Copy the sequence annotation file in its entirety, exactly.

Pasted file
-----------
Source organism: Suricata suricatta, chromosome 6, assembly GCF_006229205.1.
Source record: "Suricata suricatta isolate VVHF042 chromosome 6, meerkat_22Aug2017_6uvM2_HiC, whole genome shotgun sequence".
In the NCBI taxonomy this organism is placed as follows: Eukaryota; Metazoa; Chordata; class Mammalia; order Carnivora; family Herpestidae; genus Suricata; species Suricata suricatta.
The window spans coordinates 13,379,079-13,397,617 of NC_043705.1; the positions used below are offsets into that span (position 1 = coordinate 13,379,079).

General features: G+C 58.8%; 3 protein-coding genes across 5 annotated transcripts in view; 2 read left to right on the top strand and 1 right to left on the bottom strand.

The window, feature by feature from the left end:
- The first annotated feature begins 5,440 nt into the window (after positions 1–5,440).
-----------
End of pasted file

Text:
Source organism: Suricata suricatta, chromosome 6, assembly GCF_006229205.1.
Source record: "Suricata suricatta isolate VVHF042 chromosome 6, meerkat_22Aug2017_6uvM2_HiC, whole genome shotgun sequence".
In the NCBI taxonomy this organism is placed as follows: Eukaryota; Metazoa; Chordata; class Mammalia; order Carnivora; family Herpestidae; genus Suricata; species Suricata suricatta.
The window spans coordinates 13,379,079-13,397,617 of NC_043705.1; the positions used below are offsets into that span (position 1 = coordinate 13,379,079).

General features: G+C 58.8%; 3 protein-coding genes across 5 annotated transcripts in view; 2 read left to right on the top strand and 1 right to left on the bottom strand.

The window, feature by feature from the left end:
- The first annotated feature begins 5,440 nt into the window (after positions 1–5,440).